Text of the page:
How will you like to be remembered? What will be the defining element of your legacy?
Since his death, George Floyd’s name has become synonymous with a global call to address systemic racism. Millions of people around the world have spoken out and marched in an effort to address systematic racism. At a personal level, our oldest son Micah Wessman died unexpectedly in 2009. Following his death, my wife and I founded a nonprofit organization now called Hope for the Mourning to help fellow grieving parents. While both George Floyd and Micah Wessman have a legacy beyond their own lifetimes, neither of them had a choice in creating that legacy.
Many of us will, however, have the opportunity to control the narrative of our legacy. Especially in these difficult days of the global pandemic, I have had the opportunity to discuss with some of my clients the legacy we hope to leave. The preparation of a “Legacy Letter,” also known as an Ethical Will, allows us to articulate those desires. While holding no legal significance, a Legacy Letter can serve as an autobiographical narrative, a proclamation for family and friends of one’s deeply-held beliefs. You and your clients might consider writing a Legacy Letter for the following reasons:
- Address “Mission Drift” Within Charitable Organizations. A few years ago, I represented the personal representative of the estate of a well-respected religious leader. Following his death, the leader’s name was used by certain members of his church as part of a campaign that was not met with universal approval. Based upon this leader’s theological writings, the personal representative felt certain that the leader would not have approved of the activity, and so I assisted in ending the use of his name by the campaign organizers. While most of us do not have published religious texts, most of us have certain deeply-held beliefs. To the extent we can articulate those beliefs, we provide direction to our family members on the use of funds, even if our favorite religious, cultural, civic, artistic or athletic organizations should change (“drift”) after our death.
- Use of Assets by Children. I have the honor of representing clients who have received advanced degrees. As a result, these clients have a high regard for education, and would prefer that their children and grandchildren use inherited assets for educational purposes. Whether using a Family Vision Statement or an Ethical Will, I encourage my clients to articulate how they prefer that their children use remaining assets.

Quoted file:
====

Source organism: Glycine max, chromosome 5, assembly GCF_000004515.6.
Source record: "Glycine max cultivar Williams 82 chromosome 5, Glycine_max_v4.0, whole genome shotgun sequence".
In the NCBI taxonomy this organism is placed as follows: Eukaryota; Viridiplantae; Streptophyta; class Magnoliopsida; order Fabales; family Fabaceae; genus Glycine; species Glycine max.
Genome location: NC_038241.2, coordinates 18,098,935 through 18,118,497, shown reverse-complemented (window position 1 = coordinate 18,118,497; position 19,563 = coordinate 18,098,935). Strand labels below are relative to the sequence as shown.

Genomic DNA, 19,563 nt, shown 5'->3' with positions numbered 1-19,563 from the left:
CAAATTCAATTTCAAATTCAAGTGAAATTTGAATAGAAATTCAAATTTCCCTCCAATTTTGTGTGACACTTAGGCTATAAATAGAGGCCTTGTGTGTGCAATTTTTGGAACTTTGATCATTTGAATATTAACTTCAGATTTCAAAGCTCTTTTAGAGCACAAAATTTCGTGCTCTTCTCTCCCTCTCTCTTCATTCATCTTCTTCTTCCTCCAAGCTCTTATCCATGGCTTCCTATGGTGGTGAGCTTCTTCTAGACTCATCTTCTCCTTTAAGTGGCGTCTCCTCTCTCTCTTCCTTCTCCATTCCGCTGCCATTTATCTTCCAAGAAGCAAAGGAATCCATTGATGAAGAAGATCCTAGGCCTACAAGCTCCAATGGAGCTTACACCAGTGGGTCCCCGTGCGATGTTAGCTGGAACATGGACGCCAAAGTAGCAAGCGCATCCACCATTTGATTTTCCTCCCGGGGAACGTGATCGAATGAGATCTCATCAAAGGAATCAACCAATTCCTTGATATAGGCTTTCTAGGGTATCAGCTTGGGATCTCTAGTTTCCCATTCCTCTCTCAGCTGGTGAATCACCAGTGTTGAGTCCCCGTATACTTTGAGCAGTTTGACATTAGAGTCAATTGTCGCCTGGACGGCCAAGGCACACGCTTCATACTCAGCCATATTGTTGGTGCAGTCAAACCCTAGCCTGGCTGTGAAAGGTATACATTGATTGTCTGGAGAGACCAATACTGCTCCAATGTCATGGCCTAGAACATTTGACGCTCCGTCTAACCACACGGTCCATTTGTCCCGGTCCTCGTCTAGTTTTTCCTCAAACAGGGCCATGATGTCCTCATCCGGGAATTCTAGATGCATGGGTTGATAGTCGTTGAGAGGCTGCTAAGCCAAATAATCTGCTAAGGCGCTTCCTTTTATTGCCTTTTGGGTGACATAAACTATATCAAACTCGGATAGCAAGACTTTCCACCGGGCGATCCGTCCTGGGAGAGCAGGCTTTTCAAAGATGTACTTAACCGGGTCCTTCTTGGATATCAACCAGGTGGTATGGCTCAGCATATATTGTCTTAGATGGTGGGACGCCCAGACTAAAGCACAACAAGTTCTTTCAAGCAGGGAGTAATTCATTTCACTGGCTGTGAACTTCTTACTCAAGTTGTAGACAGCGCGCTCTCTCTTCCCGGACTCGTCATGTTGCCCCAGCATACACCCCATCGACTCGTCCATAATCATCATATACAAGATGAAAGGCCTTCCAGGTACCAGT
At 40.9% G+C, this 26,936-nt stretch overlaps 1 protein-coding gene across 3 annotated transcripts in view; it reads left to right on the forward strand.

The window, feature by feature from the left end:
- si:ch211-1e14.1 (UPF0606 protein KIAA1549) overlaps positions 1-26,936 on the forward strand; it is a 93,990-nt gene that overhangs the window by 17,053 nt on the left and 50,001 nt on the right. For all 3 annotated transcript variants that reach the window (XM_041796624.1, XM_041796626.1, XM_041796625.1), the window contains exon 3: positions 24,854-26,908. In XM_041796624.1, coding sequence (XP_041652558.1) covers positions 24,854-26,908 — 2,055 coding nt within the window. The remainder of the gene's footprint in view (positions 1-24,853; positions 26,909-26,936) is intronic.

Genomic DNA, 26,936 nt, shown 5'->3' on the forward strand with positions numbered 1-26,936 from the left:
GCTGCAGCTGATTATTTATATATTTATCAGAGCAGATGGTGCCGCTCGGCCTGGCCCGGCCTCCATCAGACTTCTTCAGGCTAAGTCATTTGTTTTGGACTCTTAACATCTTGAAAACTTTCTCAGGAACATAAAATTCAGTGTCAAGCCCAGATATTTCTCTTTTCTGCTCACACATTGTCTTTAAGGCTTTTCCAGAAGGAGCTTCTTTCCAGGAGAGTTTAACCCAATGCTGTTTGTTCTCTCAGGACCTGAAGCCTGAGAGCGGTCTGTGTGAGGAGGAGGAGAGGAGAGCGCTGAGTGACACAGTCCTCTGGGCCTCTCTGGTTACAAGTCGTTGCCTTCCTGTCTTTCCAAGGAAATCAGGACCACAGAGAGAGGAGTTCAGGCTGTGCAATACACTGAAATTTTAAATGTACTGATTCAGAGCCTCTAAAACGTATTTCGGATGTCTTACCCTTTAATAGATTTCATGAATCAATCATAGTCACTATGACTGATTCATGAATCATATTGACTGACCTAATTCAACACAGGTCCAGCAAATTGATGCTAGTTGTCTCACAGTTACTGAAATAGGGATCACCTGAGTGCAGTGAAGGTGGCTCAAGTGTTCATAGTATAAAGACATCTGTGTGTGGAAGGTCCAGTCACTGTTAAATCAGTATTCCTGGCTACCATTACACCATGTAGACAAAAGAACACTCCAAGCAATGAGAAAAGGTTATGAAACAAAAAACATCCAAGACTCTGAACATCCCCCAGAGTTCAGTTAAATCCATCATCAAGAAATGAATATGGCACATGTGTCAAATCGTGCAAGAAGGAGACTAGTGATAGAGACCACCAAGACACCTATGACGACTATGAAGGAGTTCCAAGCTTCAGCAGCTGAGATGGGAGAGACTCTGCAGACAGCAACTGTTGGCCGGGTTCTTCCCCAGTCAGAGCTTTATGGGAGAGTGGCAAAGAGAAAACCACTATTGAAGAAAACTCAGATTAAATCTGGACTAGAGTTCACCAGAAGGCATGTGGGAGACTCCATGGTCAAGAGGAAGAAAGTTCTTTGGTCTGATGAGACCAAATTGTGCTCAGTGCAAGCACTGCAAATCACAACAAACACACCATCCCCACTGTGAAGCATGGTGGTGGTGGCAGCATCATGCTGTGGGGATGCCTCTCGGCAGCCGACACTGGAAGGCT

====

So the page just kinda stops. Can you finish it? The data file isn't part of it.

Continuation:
- Releasing Adult Children From Misperceived Obligations. I also represent some clients who own a family business, a family cabin or a family farm. Some adult children who receive an inheritance feel a moral obligation to keep such unique inherited assets at personal cost to themselves. To the extent not covered by the legal documents, an Ethical Will could serve to free up the adult children by providing them with the freedom to sell such assets, either immediately at the client’s death or upon the occurrence of a certain event (e.g., financial hardship or simply the passage of time).
- Relationship Closure. In writing a Legacy Letter, we may realize we have what I call a “relationship debt” still outstanding. That is, they have not yet closed out a difficult chapter of life with someone. Whether it be a spouse, child, friend, or even former co-worker, we might need to initiate communication with someone to attempt to achieve closure.
- Changed Lifetime Behavior. In writing out our narrative, we might find a disparity between our desired behavior and our actual behavior. In the words of my friend and business coach Matt Norman, “Vision is realized twice- in our minds as we imagine the future, and in our actions as we make it a reality.” If your closest friends and family members cannot agree to the veracity of your narrative, perhaps writing out your narrative would be the means by which behavior change begins. Whether it is spending less time at work, giving more time to charity, or increasing involvement in the lives of children and grandchildren, the process can re-orient the rest of your life around your legacy letter.
I am hired to address legal and tax matters, I don’t have the opportunity to engage in these conversations with most of my clients. However, based upon my experience with some of my clients, and in creating my own Legacy Letter, I encourage everyone to attend to write a Legacy Letter. The use of a legacy letter allows us to reflect on our own morality, our desire for what brings meaning, and how we might live the rest of our lives he balance of our mortal days in a manner more consistent with our beliefs.